Survival Training with 1 Signal Squadron (V)
After arriving Friday night we were told that due to the snow around each of the TA Centres we would be staying at the TA Centre for the night and heading down to Yardley on Saturday morning. Rugby Tp all suffered, trying to survive on booze and a take away. After spending the night in the guard room, all personnel were up at 0700hrs and went about our morning ablutions.
After a quick jog to the local co-op we managed to have a half decent breakfast. We kitted up at boarded for Yardley at around 0900hrs arriving around an hour later. Once there, we had a quick tab from the drop off point to the admin bunker where we were given a brief for the exercise by Sgt Ian Chalmers.
There was a quick fire starting lesson inside the bunker, out of the wind to show how to set up starting a fire using fire steel and a striker against cotton wool and such before adding kindling and larger pieces of fuel. The second lesson was similar but outside, much harder when battling the elements. We were all given a few small wooden blocks and shown how to chop them down into smaller pieces to help start a fire later on. Two methods were shown of how to stack up the kindling and smaller pieces of dry wood to start a fire, the first was like a Jenga stack, 3 or 4 pieces lined up next to each other all facing one way, then the next layer they were all at a 90 degree angle to the previous layer. The second was based around a Tipi tent, three pieces leaning towards each other meeting at the top, kindling in the middle and adding sticks and other fuel on to create a pyramid.
Next was the shelter building lesson, were Cpl Jon Lloyd went over different types of shelters, which way they should face, how to incorporate a fire into your shelter area and so on. Then we were divided up into teams of three, and were set loose in the surrounding area to scout out a shelter location of our own and start our own shelter construction.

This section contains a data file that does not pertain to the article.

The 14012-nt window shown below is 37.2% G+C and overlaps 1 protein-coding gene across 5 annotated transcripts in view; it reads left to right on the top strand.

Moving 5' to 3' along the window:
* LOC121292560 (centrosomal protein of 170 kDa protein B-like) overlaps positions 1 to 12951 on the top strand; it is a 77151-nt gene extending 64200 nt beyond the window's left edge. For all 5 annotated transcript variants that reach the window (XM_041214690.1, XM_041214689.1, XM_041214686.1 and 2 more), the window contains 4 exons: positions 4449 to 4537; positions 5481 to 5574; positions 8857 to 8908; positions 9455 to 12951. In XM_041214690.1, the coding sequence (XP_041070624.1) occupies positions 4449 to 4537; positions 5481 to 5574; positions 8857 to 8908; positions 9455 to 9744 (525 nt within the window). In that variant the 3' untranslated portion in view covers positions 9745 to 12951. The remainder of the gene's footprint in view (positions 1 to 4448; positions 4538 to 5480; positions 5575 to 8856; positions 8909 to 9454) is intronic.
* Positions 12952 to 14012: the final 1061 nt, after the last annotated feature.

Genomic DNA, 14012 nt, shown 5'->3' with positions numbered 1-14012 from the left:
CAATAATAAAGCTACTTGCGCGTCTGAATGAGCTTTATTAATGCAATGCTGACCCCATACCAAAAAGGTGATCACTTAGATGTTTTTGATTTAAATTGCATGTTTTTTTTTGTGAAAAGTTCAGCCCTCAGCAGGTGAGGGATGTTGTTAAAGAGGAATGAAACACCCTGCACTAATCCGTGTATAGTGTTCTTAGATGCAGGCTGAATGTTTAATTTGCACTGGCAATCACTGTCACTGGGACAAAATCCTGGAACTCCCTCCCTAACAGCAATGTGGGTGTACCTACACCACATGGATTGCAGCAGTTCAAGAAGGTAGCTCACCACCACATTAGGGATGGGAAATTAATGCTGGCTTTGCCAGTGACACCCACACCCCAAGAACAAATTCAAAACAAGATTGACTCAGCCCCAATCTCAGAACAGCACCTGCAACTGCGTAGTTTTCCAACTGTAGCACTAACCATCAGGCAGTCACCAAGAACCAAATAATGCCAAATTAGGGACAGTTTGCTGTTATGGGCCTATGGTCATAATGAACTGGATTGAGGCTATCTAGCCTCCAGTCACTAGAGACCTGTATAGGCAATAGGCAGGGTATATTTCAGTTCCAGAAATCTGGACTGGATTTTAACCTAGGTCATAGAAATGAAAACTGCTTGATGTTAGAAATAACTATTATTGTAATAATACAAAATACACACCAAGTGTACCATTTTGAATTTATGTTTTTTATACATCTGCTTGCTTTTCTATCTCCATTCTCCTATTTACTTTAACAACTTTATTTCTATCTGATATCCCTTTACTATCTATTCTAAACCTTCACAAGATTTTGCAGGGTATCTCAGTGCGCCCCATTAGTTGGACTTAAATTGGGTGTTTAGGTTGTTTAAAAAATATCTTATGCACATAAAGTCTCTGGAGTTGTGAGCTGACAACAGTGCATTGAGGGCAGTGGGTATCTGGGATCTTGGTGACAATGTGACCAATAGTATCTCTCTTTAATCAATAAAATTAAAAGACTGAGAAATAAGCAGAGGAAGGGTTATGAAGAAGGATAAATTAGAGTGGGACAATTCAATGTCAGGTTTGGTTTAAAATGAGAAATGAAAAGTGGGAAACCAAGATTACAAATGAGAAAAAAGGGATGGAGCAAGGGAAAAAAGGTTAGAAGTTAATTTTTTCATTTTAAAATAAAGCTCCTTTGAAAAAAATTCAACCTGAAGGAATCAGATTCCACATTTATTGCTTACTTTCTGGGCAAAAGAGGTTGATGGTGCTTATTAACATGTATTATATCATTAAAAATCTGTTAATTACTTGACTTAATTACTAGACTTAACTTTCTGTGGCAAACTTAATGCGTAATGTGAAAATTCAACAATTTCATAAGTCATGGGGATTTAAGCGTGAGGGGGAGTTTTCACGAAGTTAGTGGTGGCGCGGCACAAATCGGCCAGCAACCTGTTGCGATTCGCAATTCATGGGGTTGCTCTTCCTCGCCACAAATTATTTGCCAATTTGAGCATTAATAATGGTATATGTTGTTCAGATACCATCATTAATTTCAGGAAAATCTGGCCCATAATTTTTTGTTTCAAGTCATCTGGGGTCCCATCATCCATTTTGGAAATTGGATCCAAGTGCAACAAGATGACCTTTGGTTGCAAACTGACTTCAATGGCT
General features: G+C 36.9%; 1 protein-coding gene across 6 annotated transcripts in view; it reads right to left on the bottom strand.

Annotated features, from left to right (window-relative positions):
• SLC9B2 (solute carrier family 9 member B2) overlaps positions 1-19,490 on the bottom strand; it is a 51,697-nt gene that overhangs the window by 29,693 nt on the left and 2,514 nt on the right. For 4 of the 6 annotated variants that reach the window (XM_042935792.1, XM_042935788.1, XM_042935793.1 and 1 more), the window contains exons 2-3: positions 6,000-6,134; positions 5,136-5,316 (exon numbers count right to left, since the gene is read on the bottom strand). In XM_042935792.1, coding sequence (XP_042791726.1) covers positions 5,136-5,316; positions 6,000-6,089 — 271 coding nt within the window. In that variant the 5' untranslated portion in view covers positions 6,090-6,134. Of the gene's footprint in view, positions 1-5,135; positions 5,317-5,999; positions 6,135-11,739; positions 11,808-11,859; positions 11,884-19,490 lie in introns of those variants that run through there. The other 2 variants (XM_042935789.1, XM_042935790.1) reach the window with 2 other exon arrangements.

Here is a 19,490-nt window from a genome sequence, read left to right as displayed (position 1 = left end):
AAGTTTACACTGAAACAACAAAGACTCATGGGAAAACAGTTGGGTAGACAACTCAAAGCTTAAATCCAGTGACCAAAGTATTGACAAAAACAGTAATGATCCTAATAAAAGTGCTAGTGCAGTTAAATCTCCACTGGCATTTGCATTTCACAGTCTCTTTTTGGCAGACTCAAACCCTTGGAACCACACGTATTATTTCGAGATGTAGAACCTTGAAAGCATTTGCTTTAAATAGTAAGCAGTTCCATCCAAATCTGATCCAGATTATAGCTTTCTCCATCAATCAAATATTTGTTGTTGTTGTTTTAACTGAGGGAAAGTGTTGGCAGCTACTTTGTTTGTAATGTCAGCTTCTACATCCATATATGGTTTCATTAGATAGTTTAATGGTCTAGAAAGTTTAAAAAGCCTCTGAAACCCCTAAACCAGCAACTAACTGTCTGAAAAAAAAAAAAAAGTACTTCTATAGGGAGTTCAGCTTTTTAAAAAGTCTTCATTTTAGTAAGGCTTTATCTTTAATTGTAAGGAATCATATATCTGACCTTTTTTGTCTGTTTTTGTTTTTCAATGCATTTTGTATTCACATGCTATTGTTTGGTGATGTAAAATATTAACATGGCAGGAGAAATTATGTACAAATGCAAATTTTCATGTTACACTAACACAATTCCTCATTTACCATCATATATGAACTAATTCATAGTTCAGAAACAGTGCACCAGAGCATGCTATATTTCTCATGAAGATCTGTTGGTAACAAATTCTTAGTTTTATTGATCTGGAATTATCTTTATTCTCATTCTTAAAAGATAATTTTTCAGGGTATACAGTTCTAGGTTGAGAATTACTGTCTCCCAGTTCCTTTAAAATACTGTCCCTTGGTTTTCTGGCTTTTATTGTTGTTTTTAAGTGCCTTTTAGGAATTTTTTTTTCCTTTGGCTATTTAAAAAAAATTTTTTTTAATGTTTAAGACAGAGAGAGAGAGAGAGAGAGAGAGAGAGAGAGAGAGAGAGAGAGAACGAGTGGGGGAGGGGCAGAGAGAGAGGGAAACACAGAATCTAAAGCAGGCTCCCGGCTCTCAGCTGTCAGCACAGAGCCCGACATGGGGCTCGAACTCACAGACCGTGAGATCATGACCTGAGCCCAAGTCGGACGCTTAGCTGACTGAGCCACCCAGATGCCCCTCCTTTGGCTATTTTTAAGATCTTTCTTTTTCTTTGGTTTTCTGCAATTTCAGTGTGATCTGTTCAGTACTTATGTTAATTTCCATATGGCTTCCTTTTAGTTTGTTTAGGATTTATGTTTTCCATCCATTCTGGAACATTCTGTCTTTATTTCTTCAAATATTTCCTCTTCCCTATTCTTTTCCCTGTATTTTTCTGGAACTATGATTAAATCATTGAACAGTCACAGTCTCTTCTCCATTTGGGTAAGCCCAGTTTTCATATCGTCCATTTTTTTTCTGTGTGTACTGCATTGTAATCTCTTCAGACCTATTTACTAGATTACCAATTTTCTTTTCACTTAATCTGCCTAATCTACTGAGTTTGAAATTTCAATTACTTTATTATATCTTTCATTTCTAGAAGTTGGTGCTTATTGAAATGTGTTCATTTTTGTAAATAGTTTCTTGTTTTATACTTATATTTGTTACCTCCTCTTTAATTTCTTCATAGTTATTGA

Sig Tetteh outside his shelter
Once all the teams had found a location we spent around 2-3 hours constructing a shelter, we were then called over for another lesson, Chicken disposal. We were shown how to make the chicken dizzy/relaxed and then how to kill it by slitting its throat. The survival instructor then showed us how to remove all the feathers by drenching the chicken in boiling water making them easier to pull of the feathers, then how to remove all the insides and divide it up into wings, legs and breast meat.
(L-R) Sig Akehurst, LCpls Prockter & Simmons, Pte Walker And LCpl Lloyd
After a few more hours of finishing touches to our shelters, we started on getting our fires going as it was starting to get dark, and very cold. With the help of a heavy flow tampon, some dead dry grass and the wood we were given to chop up earlier in the day, our group managed to get a fire going fairly quickly and before had quite a decent fire. From here on in there was always one person watching/feeding the fire making sure it didn’t go out. The others were gathering fuel for it to last us through the night. Once a decent supply of wood was gathered and chopped up into manageable pieces, the person watching the fire had boiled an ammo tin of water, two of us went to get our food for the night. We copied what we were shown earlier with regards to the chickens and soon had a decent amount of meat to cook for dinner. Some people boiled the meat in an ammo tin, others fried the meat on the ammo tin lids and others put the chicken on a spit and roasted it. After the chicken was eaten, we went about sorting out stag rotations to watch the fire through the night. Our group did this in 2 hour shifts, which went surprisingly quickly, must be something to do with playing with fire, entertaining…
We got through the night with out the fire dying, all though we did have to gather a bit more fuel throughout the night, surprising how much you need. Everyone was up between 0700-0800hrs and most of the groups were on the hunt for more fuel after the night shift. There were 2 more lessons on the Sunday; the first was methods of gathering water, morning dew, condensation and snow to name a few.
The second was on making signals so you can be rescued. These were divided up into 3 sections, sound and sight, sight was divided into 2 sections, natural and pyrotechnics. After going through various ways of making you heard or seen, there was a box of Mini Flares for us all to have a go with as practice. Shortly after this was end ex. We dismantled our shelters, stubbed out our fires and returned to the Admin Bunker to pack some kit away before tabbing back to the Mini Vans and heading back to our respective TA Centres.
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